13. Studer, M., Lumsden, A., Ariza-McNaughton, L., Bradley, A. & Krumlauf, R. Altered segmental identity and abnormal migration of motor neurons in mice lacking Hoxb-1. Nature 384, 630–634 (1996)

    Article  ADS  CAS  PubMed  Google Scholar 

  14. Bell, E., Wingate, R. J. & Lumsden, A. Homeotic transformation of rhombomere identity after localized Hoxb1 misexpression. Science 284, 2168–2171 (1999)

    Article  CAS  PubMed  Google Scholar 

  15. Rossel, M. & Capecchi, M. R. Mice mutant for both Hoxa1 and Hoxb1 show extensive remodeling of the hindbrain and defects in craniofacial development. Development 126, 5027–5040 (1999)

    CAS  PubMed  Google Scholar 

  16. Prasad, A. & Hollyday, M. Development and migration of avian sympathetic preganglionic neurons. J. Comp. Neurol. 307, 237–258 (1991)

    Article  CAS  PubMed  Google Scholar 

  17. Tsuchida, T. et al. Topographic organization of embryonic motor neurons defined by expression of LIM homeobox genes. Cell 79, 957–970 (1994)

    Article  CAS  PubMed  Google Scholar 

  18. William, C. M., Tanabe, Y. & Jessell, T. M. Regulation of motor neuron subtype identity by repressor activity of Mnx class homeodomain proteins. Development 130, 1523–1536 (2003)

    Article  CAS  PubMed  Google Scholar 

  19. Niederreither, K., McCaffery, P., Drager, U. C., Chambon, P. & Dolle, P. Restricted expression and retinoic acid-induced downregulation of the retinaldehyde dehydrogenase type 2 (RALDH-2) gene during mouse development. Mech. Dev. 62, 67–78 (1997)

    Article  CAS  PubMed  Google Scholar 

  20. Sockanathan, S. & Jessell, T. M. Motor neuron-derived retinoid signaling specifies the subtype identity of spinal motor neurons. Cell 94, 503–514 (1998)

    Article  CAS  PubMed  Google Scholar 

  21. Hart, K. C. et al. Transformation and Stat activation by derivatives of FGFR1, FGFR3, and FGFR4. Oncogene 19, 3309–3320 (2000)

    Article  CAS  PubMed  Google Scholar 

  22. Gabay, L., Seger, R. & Shilo, B. Z. MAP kinase in situ activation atlas during Drosophila embryogenesis. Development 124, 3535–3541 (1997)

    CAS  PubMed  Google Scholar 

  23. Cai, J. et al. Evidence for the differential regulation of Nkx-6.1 expression in the ventral spinal cord and foregut by Shh-dependent and -independent mechanisms. Genesis 27, 6–11 (2000)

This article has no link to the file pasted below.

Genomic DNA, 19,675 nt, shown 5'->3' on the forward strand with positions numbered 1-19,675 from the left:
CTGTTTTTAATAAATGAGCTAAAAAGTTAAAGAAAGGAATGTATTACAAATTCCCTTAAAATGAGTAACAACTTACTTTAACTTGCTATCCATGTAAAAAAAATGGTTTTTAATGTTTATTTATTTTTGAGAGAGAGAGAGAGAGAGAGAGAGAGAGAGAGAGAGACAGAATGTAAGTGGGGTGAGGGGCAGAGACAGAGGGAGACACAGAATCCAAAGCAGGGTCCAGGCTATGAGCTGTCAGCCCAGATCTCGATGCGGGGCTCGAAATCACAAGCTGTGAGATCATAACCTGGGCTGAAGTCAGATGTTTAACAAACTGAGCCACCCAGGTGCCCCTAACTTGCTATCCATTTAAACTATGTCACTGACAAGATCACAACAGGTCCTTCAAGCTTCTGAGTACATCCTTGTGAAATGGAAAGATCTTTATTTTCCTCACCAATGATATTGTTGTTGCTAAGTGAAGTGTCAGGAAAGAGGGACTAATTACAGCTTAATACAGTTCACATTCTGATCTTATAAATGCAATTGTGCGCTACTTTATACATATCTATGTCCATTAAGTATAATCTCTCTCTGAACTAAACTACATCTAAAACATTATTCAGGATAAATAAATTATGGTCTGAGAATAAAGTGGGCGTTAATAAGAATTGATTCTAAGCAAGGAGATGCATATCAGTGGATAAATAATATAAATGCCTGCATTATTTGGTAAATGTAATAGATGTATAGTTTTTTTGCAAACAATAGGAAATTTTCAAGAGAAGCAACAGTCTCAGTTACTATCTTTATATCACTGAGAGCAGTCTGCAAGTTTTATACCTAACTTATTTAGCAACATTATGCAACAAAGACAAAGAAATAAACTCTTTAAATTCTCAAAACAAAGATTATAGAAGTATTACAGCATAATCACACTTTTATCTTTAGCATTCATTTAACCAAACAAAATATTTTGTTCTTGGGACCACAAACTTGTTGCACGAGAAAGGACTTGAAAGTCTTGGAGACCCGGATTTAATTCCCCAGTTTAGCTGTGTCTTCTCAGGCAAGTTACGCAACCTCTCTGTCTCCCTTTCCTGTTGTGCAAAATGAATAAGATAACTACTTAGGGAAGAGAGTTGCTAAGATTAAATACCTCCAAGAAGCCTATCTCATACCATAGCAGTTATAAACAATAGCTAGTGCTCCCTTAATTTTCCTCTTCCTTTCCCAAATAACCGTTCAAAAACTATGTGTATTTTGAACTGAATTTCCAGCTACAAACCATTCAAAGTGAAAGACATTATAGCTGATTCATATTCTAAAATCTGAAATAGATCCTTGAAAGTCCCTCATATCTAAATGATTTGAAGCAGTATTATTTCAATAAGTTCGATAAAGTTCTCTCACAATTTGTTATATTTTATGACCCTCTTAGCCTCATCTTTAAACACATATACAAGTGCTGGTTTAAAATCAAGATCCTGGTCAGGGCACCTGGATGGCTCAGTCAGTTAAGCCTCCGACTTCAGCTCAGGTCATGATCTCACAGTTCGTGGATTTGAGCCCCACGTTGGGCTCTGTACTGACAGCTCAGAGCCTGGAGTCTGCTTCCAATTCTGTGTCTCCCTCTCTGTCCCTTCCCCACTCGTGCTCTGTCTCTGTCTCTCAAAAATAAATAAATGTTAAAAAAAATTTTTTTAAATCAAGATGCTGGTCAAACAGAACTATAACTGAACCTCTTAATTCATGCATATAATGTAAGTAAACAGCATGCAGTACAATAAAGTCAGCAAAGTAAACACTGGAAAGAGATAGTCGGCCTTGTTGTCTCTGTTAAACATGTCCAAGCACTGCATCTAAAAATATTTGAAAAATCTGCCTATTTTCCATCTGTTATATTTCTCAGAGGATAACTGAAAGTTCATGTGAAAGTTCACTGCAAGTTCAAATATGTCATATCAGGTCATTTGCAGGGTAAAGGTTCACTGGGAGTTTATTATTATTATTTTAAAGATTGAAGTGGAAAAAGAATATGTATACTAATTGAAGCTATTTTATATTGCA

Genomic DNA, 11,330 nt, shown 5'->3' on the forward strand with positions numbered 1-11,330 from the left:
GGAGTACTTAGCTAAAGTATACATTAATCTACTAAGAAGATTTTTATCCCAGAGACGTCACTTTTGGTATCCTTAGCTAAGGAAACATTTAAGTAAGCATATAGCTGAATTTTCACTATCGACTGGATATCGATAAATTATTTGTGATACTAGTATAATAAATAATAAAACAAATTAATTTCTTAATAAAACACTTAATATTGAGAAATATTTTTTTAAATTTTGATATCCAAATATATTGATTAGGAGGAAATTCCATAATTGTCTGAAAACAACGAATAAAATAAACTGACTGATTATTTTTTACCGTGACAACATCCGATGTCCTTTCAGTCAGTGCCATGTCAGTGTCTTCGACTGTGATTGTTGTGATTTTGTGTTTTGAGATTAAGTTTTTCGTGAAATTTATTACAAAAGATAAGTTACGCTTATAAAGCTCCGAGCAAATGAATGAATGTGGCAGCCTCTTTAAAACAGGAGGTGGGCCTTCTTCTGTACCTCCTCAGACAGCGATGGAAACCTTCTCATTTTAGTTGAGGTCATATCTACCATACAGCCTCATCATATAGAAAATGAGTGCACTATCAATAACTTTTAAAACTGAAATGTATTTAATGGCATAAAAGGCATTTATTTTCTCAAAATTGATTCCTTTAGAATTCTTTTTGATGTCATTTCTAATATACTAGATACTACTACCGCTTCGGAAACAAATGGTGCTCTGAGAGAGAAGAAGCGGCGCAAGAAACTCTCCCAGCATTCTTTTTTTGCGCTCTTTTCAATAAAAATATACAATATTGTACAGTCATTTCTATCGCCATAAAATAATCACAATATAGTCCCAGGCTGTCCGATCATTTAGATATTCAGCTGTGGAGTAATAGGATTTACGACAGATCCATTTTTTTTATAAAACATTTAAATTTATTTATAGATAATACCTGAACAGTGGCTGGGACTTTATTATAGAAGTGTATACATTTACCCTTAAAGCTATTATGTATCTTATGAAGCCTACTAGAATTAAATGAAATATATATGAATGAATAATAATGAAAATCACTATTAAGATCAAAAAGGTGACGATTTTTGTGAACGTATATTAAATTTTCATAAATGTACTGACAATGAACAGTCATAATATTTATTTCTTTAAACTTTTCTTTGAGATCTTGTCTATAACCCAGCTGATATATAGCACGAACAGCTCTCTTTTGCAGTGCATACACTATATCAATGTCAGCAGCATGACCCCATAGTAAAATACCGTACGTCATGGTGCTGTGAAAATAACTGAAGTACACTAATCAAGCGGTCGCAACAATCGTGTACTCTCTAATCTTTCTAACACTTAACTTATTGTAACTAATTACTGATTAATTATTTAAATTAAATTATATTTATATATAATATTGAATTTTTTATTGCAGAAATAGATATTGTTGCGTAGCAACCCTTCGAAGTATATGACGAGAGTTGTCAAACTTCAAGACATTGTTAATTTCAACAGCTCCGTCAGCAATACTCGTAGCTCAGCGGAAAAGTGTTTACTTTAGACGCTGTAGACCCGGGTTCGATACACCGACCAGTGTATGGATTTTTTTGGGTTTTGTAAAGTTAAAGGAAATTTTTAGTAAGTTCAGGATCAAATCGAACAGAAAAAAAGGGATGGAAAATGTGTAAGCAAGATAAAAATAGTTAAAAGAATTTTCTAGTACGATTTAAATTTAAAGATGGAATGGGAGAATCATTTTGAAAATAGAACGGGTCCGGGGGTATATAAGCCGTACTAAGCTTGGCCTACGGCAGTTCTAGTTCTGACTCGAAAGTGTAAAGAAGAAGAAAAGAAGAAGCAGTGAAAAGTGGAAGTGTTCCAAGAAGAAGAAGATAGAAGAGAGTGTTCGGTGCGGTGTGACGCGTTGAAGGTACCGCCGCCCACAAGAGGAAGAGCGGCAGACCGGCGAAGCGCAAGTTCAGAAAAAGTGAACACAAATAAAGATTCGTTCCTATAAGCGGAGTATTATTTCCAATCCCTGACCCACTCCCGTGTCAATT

Article  CAS  PubMed  Google Scholar 

  24. Arber, S. et al. Requirement for the homeobox gene Hb9 in the consolidation of motor neuron identity. Neuron 23, 659–674 (1999)

    Article  CAS  PubMed  Google Scholar 

  25. Jaynes, J. B. & O'Farrell, P. H. Active repression of transcription by the engrailed homeodomain protein. EMBO J. 10, 1427–1433 (1991)

    Article  CAS  PubMed  PubMed Central  Google Scholar 

  26. Sockanathan, S., Perlmann, T. & Jessell, T. M. Retinoid receptor signaling in postmitotic motor neurons regulates rostrocaudal positional identity and axonal projection pattern. Neuron 40, 97–111 (2003)

    Article  CAS  PubMed  Google Scholar 

  27. Kostic, D. & Capecchi, M. R. Targeted disruptions of the murine Hoxa-4 and Hoxa-6 genes result in homeotic transformations of components of the vertebral column. Mech. Dev. 46, 231–247 (1994)

    Article  CAS  PubMed  Google Scholar 

  28. Garcia-Gasca, A. & Spyropoulos, D. D. Differential mammary morphogenesis along the anteroposterior axis in Hoxc6 gene targeted mice. Dev. Dyn. 219, 261–276 (2000)

    Article  CAS  PubMed  Google Scholar 

  29. Chen, F. & Capecchi, M. R. Hoxa9, Hoxb9, and Hoxd9, function together to control development of the mammary gland in response to pregnancy. Proc. Natl Acad. Sci. USA 96, 541–546 (1999)

    Article  ADS  CAS  PubMed  PubMed Central  Google Scholar 

  30. Suemori, H. & Noguchi, S. Hox C cluster genes are dispensable for overall body plan of mouse embryonic development. Dev. Biol. 220, 333–342 (2000)

    Article  CAS  PubMed  Google Scholar 

  31. Lance-Jones, C., Omelchenko, N., Bailis, A., Lynch, S. & Sharma, K. Hoxd10 induction and regionalization in the developing lumbosacral spinal cord. Development 128, 2255–2268 (2001)

    CAS  PubMed  Google Scholar 

  32. Carpenter, E. M. Hox genes and spinal cord development. Dev. Neurosci. 24, 24–34 (2002)

    Article  CAS  PubMed  Google Scholar 

  33. Briscoe, J., Pierani, A., Jessell, T. M. & Ericson, J. A homeodomain protein code specifies progenitor cell identity and neuronal fate in the ventral neural tube. Cell 101, 435–445 (2000)

    Article  CAS  PubMed  Google Scholar 

  34. Muhr, J., Andersson, E., Persson, M., Jessell, T. M. & Ericson, J. Groucho-mediated transcriptional repression establishes progenitor cell pattern and neuronal fate in the ventral neural tube. Cell 104, 861–873 (2001)